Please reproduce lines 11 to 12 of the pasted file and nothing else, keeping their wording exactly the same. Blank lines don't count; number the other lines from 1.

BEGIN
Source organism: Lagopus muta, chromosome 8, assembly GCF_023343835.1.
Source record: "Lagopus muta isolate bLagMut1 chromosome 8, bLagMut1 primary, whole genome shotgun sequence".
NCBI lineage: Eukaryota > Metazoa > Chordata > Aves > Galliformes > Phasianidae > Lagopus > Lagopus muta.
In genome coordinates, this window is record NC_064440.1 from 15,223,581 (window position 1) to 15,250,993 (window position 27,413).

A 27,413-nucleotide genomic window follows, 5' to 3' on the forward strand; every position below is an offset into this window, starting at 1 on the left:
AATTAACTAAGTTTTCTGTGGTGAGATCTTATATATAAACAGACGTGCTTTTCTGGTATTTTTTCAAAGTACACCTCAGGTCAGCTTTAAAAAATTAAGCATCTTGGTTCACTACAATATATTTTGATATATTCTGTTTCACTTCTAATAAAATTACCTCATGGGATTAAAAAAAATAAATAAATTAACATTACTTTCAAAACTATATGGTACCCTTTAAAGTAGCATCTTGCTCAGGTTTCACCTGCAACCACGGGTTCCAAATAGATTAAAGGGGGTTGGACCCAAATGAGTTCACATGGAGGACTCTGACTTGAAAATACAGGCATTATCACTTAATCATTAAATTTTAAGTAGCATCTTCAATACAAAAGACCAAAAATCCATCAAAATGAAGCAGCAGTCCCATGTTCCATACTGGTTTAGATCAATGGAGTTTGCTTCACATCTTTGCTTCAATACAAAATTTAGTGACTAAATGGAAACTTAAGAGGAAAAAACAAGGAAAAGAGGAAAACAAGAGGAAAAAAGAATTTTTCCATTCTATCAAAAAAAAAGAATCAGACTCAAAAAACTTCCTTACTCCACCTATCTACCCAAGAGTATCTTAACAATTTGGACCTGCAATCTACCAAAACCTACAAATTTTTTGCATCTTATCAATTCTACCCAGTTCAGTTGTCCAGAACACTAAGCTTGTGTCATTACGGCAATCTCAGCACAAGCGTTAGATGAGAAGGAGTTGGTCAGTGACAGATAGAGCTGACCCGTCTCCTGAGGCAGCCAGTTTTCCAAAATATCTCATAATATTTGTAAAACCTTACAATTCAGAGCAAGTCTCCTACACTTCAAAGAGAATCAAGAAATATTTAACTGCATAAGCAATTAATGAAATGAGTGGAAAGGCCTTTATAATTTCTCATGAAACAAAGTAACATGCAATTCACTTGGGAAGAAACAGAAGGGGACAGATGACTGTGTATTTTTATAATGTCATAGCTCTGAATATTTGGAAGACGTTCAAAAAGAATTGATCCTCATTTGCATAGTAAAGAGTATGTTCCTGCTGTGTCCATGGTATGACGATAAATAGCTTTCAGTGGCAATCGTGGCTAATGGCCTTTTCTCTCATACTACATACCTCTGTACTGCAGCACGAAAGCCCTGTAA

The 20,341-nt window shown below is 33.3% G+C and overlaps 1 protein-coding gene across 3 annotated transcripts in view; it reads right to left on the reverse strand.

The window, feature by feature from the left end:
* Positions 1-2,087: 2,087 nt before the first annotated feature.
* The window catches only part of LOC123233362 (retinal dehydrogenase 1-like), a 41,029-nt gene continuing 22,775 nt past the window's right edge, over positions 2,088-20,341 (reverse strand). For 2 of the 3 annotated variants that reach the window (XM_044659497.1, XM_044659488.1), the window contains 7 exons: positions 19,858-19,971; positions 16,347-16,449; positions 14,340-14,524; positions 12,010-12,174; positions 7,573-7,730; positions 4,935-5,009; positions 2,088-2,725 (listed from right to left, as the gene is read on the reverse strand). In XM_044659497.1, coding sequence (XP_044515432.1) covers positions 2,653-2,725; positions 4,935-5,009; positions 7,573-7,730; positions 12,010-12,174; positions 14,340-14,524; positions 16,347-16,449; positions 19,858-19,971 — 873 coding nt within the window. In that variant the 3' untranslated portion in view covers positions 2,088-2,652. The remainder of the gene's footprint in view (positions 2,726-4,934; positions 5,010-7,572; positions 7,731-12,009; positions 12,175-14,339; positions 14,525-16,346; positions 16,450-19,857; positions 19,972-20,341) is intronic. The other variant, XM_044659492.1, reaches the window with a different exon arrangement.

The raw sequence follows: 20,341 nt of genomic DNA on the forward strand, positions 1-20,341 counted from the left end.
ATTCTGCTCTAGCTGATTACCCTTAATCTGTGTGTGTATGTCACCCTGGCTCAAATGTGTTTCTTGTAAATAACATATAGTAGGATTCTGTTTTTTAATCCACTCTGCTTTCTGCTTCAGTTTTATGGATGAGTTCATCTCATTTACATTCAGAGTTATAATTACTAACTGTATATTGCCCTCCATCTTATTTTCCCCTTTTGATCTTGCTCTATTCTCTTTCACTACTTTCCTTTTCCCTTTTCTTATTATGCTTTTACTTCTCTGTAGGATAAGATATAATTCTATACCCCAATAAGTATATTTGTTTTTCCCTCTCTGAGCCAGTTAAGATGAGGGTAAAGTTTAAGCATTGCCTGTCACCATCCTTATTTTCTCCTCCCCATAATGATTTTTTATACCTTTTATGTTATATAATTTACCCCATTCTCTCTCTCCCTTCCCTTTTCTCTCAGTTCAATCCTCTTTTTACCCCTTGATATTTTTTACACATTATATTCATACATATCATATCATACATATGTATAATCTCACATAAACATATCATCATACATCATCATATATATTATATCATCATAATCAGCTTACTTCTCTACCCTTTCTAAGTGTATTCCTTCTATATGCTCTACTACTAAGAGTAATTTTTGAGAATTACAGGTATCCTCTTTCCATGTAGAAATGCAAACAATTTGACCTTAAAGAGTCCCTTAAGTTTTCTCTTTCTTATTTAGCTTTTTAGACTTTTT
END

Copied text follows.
The raw sequence follows: 20,341 nt of genomic DNA on the forward strand, positions 1-20,341 counted from the left end.
ATTCTGCTCTAGCTGATTACCCTTAATCTGTGTGTGTATGTCACCCTGGCTCAAATGTGTTTCTTGTAAATAACATATAGTAGGATTCTGTTTTTTAATCCACTCTGCTTTCTGCTTCAGTTTTATGGATGAGTTCATCTCATTTACATTCAGAGTTATAATTACTAACTGTATATTGCCCTCCATCTTATTTTCCCCTTTTGATCTTGCTCTATTCTCTTTCACTACTTTCCTTTTCCCTTTTCTTATTATGCTTTTACTTCTCTGTAGGATAAGATATAATTCTATACCCCAATAAGTATATTTGTTTTTCCCTCTCTGAGCCAGTTAAGATGAGGGTAAAGTTTAAGCATTGCCTGTCACCATCCTTATTTTCTCCTCCCCATAATGATTTTTTATACCTTTTATGTTATATAATTTACCCCATTCTCTCTCTCCCTTCCCTTTTCTCTCAGTTCAATCCTCTTTTTACCCCTTGATATTTTTTACACATTATATTCATACATATCATATCATACATATGTATAATCTCACATAAACATATCATCATACATCATCATATATATTATATCATCATAATCAGCTTACTTCTCTACCCTTTCTAAGTGTATTCCTTCTATATGCTCTACTACTAAGAGTAATTTTTGAGAATTACAGGTATCCTCTTTCCATGTAGAAATGCAAACAATTTGACCTTAAAGAGTCCCTTAAGTTTTCTCTTTCTTATTTAGCTTTTTAGACTTTTT